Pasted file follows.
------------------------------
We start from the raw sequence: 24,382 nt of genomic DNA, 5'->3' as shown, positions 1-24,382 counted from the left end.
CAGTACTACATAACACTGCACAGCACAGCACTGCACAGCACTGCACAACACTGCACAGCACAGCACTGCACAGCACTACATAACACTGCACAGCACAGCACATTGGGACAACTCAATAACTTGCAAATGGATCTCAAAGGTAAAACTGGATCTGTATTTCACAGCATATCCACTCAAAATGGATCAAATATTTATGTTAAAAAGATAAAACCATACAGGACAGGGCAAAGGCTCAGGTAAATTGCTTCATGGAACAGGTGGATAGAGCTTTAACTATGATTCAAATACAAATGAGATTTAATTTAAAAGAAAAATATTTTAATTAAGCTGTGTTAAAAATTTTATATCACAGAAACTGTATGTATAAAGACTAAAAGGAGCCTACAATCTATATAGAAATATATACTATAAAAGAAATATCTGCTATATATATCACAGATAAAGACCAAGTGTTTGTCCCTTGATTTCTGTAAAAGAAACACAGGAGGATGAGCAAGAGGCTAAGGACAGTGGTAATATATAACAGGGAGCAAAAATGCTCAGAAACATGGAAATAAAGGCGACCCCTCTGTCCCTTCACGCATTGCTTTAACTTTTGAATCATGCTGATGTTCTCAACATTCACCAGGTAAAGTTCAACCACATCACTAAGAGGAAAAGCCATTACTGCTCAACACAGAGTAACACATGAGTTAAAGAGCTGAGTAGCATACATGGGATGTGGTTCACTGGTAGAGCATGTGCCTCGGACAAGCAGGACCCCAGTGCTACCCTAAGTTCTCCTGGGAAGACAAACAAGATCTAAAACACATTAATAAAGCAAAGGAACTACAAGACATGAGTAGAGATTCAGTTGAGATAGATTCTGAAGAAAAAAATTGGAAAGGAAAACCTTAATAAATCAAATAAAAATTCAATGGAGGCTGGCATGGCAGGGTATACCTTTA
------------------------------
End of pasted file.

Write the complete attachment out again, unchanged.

We start from the raw sequence: 24,382 nt of genomic DNA, 5'->3' as shown, positions 1-24,382 counted from the left end.
CAGTACTACATAACACTGCACAGCACAGCACTGCACAGCACTGCACAACACTGCACAGCACAGCACTGCACAGCACTACATAACACTGCACAGCACAGCACATTGGGACAACTCAATAACTTGCAAATGGATCTCAAAGGTAAAACTGGATCTGTATTTCACAGCATATCCACTCAAAATGGATCAAATATTTATGTTAAAAAGATAAAACCATACAGGACAGGGCAAAGGCTCAGGTAAATTGCTTCATGGAACAGGTGGATAGAGCTTTAACTATGATTCAAATACAAATGAGATTTAATTTAAAAGAAAAATATTTTAATTAAGCTGTGTTAAAAATTTTATATCACAGAAACTGTATGTATAAAGACTAAAAGGAGCCTACAATCTATATAGAAATATATACTATAAAAGAAATATCTGCTATATATATCACAGATAAAGACCAAGTGTTTGTCCCTTGATTTCTGTAAAAGAAACACAGGAGGATGAGCAAGAGGCTAAGGACAGTGGTAATATATAACAGGGAGCAAAAATGCTCAGAAACATGGAAATAAAGGCGACCCCTCTGTCCCTTCACGCATTGCTTTAACTTTTGAATCATGCTGATGTTCTCAACATTCACCAGGTAAAGTTCAACCACATCACTAAGAGGAAAAGCCATTACTGCTCAACACAGAGTAACACATGAGTTAAAGAGCTGAGTAGCATACATGGGATGTGGTTCACTGGTAGAGCATGTGCCTCGGACAAGCAGGACCCCAGTGCTACCCTAAGTTCTCCTGGGAAGACAAACAAGATCTAAAACACATTAATAAAGCAAAGGAACTACAAGACATGAGTAGAGATTCAGTTGAGATAGATTCTGAAGAAAAAAATTGGAAAGGAAAACCTTAATAAATCAAATAAAAATTCAATGGAGGCTGGCATGGCAGGGTATACCTTTA